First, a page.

Other companies have sought to promote the benefits of insect protein, including Chapul, which makes cricket protein bars and powders, and Exo, which makes dairy- and gluten-free cricket protein bars in flavors like cocoa nut and banana bread. These companies, along with others in the business tend to aim their products at Paleo dieters by promising more protein and no dairy.
    Seek’s chef-focused approach makes it unique. By pairing with noted chefs who already use bugs and bug protein in their cooking, Shapiro is looking to make the public more comfortable and confident in using bugs to cook and bake. So far, the response has been slow, but steady. Seek has already raised nearly $13,000 from 28 backers, well on its way toward its $25,000 goal. 
    Seek’s cricket flours and other products will initially only be available via Kickstarter. If that goes well, the products will be sold on Seek’s website. Early backers will get a discount and a chance for a signed copy of the book. Seek hopes to debut their products nationwide starting in the fall. 
    Could gluten-free cricket flour and the new cookbook be the next big gluten-free Christmas gift? Stay tuned for more on this and other gluten-free stories.
    Source:
    grubstreet.com  

  • Forum Statistics

    • Total Topics
      110,720
    • Total Posts
      951,840
  • Popular Now

  • Topics

  • Posts

    • OH you love food...well as the gut damage ramps up and gets worse and you immune system gets more testy it can start to associate other foods with gluten. It will start getting confused, your gut lining being damaged can lead to undigested proteins leaking into your blood stream triggering food sensitivities, and allergies. Mine went undianosed for years...results where other complications.
      First came lactose intolerance, then random allergies and other food issues, allergic to corn, whey, and certain other foods make me violently start vomiting like even the tiniest trace of peanuts, soy makes me blow up and nauseated, I got gluten ataxia which damaged my brain and and nervous system cascading to effect the nerves to my pancreas so I can not digest food without taking pills with bovine (pig) pancreas enzymes....meats are extremely limited due to digestion now.
      Last I got Ulcerative colitis.....mine flares to sugars and carbs that get broken done easily into said sugars. SO I can no longer eat carbs, sugars, fruit without bloody stools and crapping out blood globs, and getting distended.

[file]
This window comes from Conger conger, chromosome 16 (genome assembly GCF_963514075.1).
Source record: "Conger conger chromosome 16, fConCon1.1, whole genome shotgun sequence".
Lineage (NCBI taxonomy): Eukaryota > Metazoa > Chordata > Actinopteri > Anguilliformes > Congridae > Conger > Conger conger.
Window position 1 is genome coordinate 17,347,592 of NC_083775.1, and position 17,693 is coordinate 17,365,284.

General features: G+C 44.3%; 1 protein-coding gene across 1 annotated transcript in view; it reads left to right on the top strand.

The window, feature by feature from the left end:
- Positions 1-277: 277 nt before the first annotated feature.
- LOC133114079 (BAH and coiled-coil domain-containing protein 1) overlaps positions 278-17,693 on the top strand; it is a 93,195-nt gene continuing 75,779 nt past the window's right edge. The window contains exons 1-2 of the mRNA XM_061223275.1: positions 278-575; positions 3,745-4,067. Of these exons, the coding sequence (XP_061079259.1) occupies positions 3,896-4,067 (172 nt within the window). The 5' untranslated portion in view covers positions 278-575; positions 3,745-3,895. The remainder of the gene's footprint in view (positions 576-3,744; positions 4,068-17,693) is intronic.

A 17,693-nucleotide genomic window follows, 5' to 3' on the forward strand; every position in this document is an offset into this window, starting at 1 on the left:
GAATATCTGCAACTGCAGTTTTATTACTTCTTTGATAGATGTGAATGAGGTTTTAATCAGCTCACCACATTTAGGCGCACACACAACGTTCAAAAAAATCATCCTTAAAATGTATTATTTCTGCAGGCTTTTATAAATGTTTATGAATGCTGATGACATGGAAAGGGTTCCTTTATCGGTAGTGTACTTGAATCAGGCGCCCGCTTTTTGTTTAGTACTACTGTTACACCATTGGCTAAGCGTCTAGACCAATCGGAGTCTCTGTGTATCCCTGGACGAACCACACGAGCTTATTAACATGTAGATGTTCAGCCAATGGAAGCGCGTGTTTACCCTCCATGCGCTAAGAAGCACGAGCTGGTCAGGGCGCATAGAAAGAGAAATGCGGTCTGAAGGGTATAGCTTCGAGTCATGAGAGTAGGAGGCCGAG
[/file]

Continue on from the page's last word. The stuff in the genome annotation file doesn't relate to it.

Pain...well nerve damage took care of that, I feel pressure, but not pain...oh yeah it has its benefits, but at the same time makes telling if I am taking damage hard in all measures of life.
        I wish I and figured out some of it earlier at least not have the pancreas issues....a normal keto/paleo diet with just tons of meats and veggies sounds wonderful. I do cook this way and do catering off a paleo diet, and run a grain free bakery.

      You, like me love food, take it as a challenge, look for ways to change and create recipes that fit the new gluten free diet. I worked concessions etc. before dia, then moved to gluten free bakery and selling at farmers markets perfecting my recipes. I now am looking at opening a food truck with a 100% gluten free menu so I can cook for a living and show others my love for food.
      Heck I even share some of my crazy recipes on one of my blogs here....I make it fit what I can work with.
    • With BO it normally comes down to digestive issues and  breaking down certain foods that either, ferment, rot, or have chemical compounds that do not get broken down right and lead to the odor. Common culprits can be, gluten, dairy, meat, turmeric. While I do not eat meat often due to pancreas enzyme issues, I do notice a ammonia, sulfur, almost cat urine smell if I eat poultry, or red meat.
    • How long have you been gluten free?  A damaged small intestine could have issues digesting any type of food, including fats.    You could also have picked up a virus.    Stay the course (a gluten free diet).    Expect little set backs.  If you are really concerned, see your doctor.  I hope you feel better soon.    
  • Blog Entries

  • Upcoming Events